The best way to keep up with us is to watch our Instagram account (@bradleyputters). We’re very active on there. Sometimes, I answer those faster than my emails. Anyhow, it’s been a really exciting ride for the last year or so. We’re looking forward to doing a whole lot more cool stuff in the future.

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Peter Schmitt is an avid golfer trying to get better every day, the definition of which changes relatively frequently. He believes that first and foremost, golf should be an enjoyable experience. Always. Peter is a former Marine and a full-time mechanical engineer (outside of the golf industry). He lives in Lexington, KY with his wife and two young kids. "What other people may find in poetry or art museums, I find in the flight of a good drive." -Arnold Palmer

3 Comments

3 Comments

  1. Andrew

    Mar 11, 2018 at 8:27 pm

    By far one of the best up and coming small businesses in the US. Brad truly takes care of his customers and will ensure you are pleasantly surprised. I actually own 3 Bradley putters (Blade, Mid-mallet, and Mallet) each of which is extremely unique and special. I am always willing to let playing partners and people on the course give them a roll because it truly is the feel that makes them special. If you are ever in the market for a great putter give them a shot. They have a 100% satisfaction guarantee for a reason.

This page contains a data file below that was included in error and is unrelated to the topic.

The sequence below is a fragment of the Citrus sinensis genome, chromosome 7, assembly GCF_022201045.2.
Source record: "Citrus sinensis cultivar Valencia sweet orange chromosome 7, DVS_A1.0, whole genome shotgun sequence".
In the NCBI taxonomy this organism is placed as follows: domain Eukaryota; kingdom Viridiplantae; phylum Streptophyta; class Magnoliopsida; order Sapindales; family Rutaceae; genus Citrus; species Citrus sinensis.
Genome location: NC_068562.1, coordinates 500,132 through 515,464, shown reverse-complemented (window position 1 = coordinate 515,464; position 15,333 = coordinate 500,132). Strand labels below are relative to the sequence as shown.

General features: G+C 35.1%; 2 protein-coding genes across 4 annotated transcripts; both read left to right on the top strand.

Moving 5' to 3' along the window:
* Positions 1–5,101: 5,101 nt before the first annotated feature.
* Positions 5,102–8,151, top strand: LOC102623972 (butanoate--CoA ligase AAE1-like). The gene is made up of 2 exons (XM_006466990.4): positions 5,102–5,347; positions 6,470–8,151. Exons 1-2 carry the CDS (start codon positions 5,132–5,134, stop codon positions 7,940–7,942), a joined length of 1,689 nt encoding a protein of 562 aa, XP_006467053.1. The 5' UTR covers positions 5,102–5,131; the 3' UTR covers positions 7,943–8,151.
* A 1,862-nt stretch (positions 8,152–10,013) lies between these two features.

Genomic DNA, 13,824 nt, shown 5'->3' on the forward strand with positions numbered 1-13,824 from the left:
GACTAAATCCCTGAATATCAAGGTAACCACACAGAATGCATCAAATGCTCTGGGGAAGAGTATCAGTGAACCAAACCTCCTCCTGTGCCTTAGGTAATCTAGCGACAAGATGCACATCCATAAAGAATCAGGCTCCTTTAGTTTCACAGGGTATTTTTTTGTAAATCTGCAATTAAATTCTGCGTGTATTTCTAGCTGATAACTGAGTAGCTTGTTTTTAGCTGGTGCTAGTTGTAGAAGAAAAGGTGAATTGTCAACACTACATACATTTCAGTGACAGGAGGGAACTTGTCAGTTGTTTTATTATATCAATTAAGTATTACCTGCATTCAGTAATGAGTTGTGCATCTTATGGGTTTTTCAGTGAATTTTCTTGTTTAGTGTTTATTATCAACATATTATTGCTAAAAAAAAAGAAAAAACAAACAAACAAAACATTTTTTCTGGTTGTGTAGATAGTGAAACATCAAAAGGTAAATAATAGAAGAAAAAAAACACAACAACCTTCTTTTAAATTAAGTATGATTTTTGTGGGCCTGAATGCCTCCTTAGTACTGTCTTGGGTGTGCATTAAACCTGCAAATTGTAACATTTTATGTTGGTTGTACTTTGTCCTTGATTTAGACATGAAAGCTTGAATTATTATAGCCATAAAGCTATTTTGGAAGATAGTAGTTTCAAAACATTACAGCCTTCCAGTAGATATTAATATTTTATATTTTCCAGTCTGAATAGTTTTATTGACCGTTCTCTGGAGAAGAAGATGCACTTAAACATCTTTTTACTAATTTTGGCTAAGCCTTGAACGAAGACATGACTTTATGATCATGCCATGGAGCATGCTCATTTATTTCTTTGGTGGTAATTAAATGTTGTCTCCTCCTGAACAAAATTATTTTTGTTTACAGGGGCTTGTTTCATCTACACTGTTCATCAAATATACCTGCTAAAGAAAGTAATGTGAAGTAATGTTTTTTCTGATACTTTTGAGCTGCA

2. murf

    Mar 11, 2018 at 12:45 pm

    I don’t own a Bradley as of yet, but I’ve talked to Brad fairly extensively. Enough to understand these aren’t just works of art, or “novelty wood” putters. The will build the loft, lie, and weighting you need into the putter. Most maufacturers you buy are bought without any of those custom considerations. They are the real deal. Plus, the “art” of it

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Opinion & Analysis

Bryson DeChambeau, the oh so human ‘Golfing Machine’

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The golf world has fired up its Bryson DeChambeau talk to a new decibel since his win at the 2020 US Open at Winged Foot Golf Club in Mamaroneck, New York. Much of the banter centers around the idea that the young Californian is “revolutionizing the game” by playing it in a way that hasn’t been seen before. The proposition couches the question of whether his style of play will influence and change the way other Tour pros and top-level amateurs and college golfers will play the game as well.